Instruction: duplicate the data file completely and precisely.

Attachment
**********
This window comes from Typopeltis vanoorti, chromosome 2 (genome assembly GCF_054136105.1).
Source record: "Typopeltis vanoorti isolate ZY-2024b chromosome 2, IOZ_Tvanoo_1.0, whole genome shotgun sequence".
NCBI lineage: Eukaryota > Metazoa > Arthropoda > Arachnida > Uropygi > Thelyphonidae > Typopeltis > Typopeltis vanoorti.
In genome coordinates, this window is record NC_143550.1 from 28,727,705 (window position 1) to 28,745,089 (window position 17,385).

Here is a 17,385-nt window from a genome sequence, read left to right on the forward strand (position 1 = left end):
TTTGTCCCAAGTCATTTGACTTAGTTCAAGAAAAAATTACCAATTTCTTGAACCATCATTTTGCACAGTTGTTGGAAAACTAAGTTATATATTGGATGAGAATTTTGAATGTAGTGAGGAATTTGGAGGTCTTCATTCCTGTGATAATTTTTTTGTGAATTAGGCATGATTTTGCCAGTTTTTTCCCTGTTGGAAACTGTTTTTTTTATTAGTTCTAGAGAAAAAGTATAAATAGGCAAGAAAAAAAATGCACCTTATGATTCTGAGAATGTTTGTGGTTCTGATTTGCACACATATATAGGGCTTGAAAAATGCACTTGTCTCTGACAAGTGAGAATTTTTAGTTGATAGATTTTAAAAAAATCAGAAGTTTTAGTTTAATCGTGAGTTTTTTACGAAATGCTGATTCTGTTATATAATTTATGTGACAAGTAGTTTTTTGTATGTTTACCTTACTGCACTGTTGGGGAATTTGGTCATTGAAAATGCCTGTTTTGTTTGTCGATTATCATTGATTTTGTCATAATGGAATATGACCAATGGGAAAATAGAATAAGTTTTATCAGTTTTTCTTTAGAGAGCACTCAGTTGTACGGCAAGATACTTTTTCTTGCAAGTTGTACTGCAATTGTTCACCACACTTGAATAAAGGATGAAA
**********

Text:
This window comes from Typopeltis vanoorti, chromosome 2 (genome assembly GCF_054136105.1).
Source record: "Typopeltis vanoorti isolate ZY-2024b chromosome 2, IOZ_Tvanoo_1.0, whole genome shotgun sequence".
NCBI lineage: Eukaryota > Metazoa > Arthropoda > Arachnida > Uropygi > Thelyphonidae > Typopeltis > Typopeltis vanoorti.
In genome coordinates, this window is record NC_143550.1 from 28,727,705 (window position 1) to 28,745,089 (window position 17,385).

Here is a 17,385-nt window from a genome sequence, read left to right on the forward strand (position 1 = left end):
TTTGTCCCAAGTCATTTGACTTAGTTCAAGAAAAAATTACCAATTTCTTGAACCATCATTTTGCACAGTTGTTGGAAAACTAAGTTATATATTGGATGAGAATTTTGAATGTAGTGAGGAATTTGGAGGTCTTCATTCCTGTGATAATTTTTTTGTGAATTAGGCATGATTTTGCCAGTTTTTTCCCTGTTGGAAACTGTTTTTTTTATTAGTTCTAGAGAAAAAGTATAAATAGGCAAGAAAAAAAATGCACCTTATGATTCTGAGAATGTTTGTGGTTCTGATTTGCACACATATATAGGGCTTGAAAAATGCACTTGTCTCTGACAAGTGAGAATTTTTAGTTGATAGATTTTAAAAAAATCAGAAGTTTTAGTTTAATCGTGAGTTTTTTACGAAATGCTGATTCTGTTATATAATTTATGTGACAAGTAGTTTTTTGTATGTTTACCTTACTGCACTGTTGGGGAATTTGGTCATTGAAAATGCCTGTTTTGTTTGTCGATTATCATTGATTTTGTCATAATGGAATATGACCAATGGGAAAATAGAATAAGTTTTATCAGTTTTTCTTTAGAGAGCACTCAGTTGTACGGCAAGATACTTTTTCTTGCAAGTTGTACTGCAATTGTTCACCACACTTGAATAAAGGATGAAA